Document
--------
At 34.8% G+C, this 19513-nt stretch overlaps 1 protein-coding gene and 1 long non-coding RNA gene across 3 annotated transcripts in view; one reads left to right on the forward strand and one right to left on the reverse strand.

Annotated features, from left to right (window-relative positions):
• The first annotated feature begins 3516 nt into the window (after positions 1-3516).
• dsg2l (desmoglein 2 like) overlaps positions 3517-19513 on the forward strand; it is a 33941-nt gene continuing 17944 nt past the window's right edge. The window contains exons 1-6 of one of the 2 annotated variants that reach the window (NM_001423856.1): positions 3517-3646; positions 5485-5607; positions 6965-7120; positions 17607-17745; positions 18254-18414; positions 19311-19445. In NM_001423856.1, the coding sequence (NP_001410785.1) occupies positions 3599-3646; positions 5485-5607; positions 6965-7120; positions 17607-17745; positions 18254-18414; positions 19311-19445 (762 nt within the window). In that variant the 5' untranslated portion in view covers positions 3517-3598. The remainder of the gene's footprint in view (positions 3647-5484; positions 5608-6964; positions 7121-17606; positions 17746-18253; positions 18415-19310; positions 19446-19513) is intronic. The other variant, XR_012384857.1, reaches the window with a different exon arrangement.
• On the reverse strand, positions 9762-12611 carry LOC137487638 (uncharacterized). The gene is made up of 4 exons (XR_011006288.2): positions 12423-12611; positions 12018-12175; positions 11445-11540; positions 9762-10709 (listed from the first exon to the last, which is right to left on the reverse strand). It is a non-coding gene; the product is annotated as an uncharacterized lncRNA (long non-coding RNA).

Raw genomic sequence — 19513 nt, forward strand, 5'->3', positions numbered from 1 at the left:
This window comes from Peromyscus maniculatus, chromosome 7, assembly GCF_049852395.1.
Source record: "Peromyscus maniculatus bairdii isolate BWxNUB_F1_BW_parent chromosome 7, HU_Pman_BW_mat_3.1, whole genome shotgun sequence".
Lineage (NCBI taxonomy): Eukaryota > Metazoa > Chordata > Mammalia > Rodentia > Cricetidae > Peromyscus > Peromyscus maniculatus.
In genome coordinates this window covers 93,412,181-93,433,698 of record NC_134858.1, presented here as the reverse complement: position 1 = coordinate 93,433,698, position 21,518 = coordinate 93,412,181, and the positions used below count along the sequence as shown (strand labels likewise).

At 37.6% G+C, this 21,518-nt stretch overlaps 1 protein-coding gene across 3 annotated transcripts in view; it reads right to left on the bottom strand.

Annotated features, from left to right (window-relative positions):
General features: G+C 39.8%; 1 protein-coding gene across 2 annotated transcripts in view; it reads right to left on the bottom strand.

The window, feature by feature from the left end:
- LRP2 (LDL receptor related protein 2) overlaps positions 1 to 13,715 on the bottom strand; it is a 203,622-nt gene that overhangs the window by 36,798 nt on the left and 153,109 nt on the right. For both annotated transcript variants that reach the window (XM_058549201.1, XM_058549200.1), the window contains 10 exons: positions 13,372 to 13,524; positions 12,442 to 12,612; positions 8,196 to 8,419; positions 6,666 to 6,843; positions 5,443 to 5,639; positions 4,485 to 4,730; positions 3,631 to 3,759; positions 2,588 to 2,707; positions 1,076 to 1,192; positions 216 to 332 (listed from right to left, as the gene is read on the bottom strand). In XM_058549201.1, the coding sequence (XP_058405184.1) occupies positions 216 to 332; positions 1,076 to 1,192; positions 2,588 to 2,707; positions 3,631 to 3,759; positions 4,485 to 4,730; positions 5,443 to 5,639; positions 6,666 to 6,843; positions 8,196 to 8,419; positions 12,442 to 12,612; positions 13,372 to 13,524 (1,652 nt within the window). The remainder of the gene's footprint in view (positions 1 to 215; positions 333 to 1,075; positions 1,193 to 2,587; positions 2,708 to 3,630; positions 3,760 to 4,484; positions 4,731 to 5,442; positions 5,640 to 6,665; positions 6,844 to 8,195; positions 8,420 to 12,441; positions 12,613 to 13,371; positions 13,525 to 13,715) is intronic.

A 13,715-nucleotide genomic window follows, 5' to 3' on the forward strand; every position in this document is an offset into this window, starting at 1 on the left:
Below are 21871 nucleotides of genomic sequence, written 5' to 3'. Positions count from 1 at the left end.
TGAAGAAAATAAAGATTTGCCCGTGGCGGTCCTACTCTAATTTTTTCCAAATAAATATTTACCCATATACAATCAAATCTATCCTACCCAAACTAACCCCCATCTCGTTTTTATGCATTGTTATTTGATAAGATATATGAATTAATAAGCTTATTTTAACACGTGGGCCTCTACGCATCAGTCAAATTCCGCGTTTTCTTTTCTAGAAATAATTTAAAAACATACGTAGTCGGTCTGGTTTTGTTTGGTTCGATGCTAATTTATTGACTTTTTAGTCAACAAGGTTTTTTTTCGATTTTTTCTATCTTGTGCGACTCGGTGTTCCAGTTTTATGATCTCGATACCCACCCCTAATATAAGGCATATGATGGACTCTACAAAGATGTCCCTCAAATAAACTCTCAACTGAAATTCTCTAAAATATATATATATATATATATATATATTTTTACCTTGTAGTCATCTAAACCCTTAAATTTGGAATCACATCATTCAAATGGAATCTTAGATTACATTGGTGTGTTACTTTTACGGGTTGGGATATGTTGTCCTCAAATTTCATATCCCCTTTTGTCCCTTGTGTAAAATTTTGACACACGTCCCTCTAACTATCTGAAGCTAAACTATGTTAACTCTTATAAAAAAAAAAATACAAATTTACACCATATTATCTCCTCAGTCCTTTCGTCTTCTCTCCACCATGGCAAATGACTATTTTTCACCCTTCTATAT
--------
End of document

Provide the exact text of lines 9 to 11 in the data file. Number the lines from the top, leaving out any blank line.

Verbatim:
Lineage (NCBI taxonomy): Eukaryota > Metazoa > Chordata > Mammalia > Rodentia > Cricetidae > Peromyscus > Peromyscus maniculatus.
In genome coordinates this window covers 93,412,181-93,433,698 of record NC_134858.1, presented here as the reverse complement: position 1 = coordinate 93,433,698, position 21,518 = coordinate 93,412,181, and the positions used below count along the sequence as shown (strand labels likewise).

At 37.6% G+C, this 21,518-nt stretch overlaps 1 protein-coding gene across 3 annotated transcripts in view; it reads right to left on the bottom strand.